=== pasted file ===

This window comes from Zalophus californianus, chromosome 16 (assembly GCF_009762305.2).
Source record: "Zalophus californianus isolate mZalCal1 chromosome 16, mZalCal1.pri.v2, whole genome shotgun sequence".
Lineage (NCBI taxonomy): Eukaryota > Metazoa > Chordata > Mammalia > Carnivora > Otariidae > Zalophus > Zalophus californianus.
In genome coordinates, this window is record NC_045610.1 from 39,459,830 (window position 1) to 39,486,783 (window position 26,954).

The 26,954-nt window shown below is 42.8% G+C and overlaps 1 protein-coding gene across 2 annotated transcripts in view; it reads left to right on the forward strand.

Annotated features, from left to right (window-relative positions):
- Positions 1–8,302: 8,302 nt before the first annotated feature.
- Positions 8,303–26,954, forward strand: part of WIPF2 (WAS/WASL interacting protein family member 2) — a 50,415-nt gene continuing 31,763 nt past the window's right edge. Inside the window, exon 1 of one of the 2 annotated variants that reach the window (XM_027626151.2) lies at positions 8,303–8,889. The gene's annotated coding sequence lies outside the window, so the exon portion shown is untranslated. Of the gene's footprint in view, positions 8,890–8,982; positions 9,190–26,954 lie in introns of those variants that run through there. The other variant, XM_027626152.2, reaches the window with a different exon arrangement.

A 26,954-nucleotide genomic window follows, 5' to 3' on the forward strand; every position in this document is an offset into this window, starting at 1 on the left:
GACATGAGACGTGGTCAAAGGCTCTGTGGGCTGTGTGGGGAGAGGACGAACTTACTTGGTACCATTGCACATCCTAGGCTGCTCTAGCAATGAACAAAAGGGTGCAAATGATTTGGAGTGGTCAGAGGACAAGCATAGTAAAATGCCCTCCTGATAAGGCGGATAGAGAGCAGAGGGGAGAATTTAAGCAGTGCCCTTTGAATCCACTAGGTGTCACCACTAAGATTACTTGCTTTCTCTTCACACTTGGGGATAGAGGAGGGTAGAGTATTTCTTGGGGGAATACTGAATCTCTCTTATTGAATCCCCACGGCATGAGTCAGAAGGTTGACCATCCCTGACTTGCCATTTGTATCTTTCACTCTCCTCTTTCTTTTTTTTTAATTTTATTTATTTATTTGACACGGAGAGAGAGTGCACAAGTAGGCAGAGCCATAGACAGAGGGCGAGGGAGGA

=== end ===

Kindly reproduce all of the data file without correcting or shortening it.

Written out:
This window comes from Zalophus californianus, chromosome 16 (assembly GCF_009762305.2).
Source record: "Zalophus californianus isolate mZalCal1 chromosome 16, mZalCal1.pri.v2, whole genome shotgun sequence".
Lineage (NCBI taxonomy): Eukaryota > Metazoa > Chordata > Mammalia > Carnivora > Otariidae > Zalophus > Zalophus californianus.
In genome coordinates, this window is record NC_045610.1 from 39,459,830 (window position 1) to 39,486,783 (window position 26,954).

The 26,954-nt window shown below is 42.8% G+C and overlaps 1 protein-coding gene across 2 annotated transcripts in view; it reads left to right on the forward strand.

Annotated features, from left to right (window-relative positions):
- Positions 1–8,302: 8,302 nt before the first annotated feature.
- Positions 8,303–26,954, forward strand: part of WIPF2 (WAS/WASL interacting protein family member 2) — a 50,415-nt gene continuing 31,763 nt past the window's right edge. Inside the window, exon 1 of one of the 2 annotated variants that reach the window (XM_027626151.2) lies at positions 8,303–8,889. The gene's annotated coding sequence lies outside the window, so the exon portion shown is untranslated. Of the gene's footprint in view, positions 8,890–8,982; positions 9,190–26,954 lie in introns of those variants that run through there. The other variant, XM_027626152.2, reaches the window with a different exon arrangement.

A 26,954-nucleotide genomic window follows, 5' to 3' on the forward strand; every position in this document is an offset into this window, starting at 1 on the left:
GACATGAGACGTGGTCAAAGGCTCTGTGGGCTGTGTGGGGAGAGGACGAACTTACTTGGTACCATTGCACATCCTAGGCTGCTCTAGCAATGAACAAAAGGGTGCAAATGATTTGGAGTGGTCAGAGGACAAGCATAGTAAAATGCCCTCCTGATAAGGCGGATAGAGAGCAGAGGGGAGAATTTAAGCAGTGCCCTTTGAATCCACTAGGTGTCACCACTAAGATTACTTGCTTTCTCTTCACACTTGGGGATAGAGGAGGGTAGAGTATTTCTTGGGGGAATACTGAATCTCTCTTATTGAATCCCCACGGCATGAGTCAGAAGGTTGACCATCCCTGACTTGCCATTTGTATCTTTCACTCTCCTCTTTCTTTTTTTTTAATTTTATTTATTTATTTGACACGGAGAGAGAGTGCACAAGTAGGCAGAGCCATAGACAGAGGGCGAGGGAGGA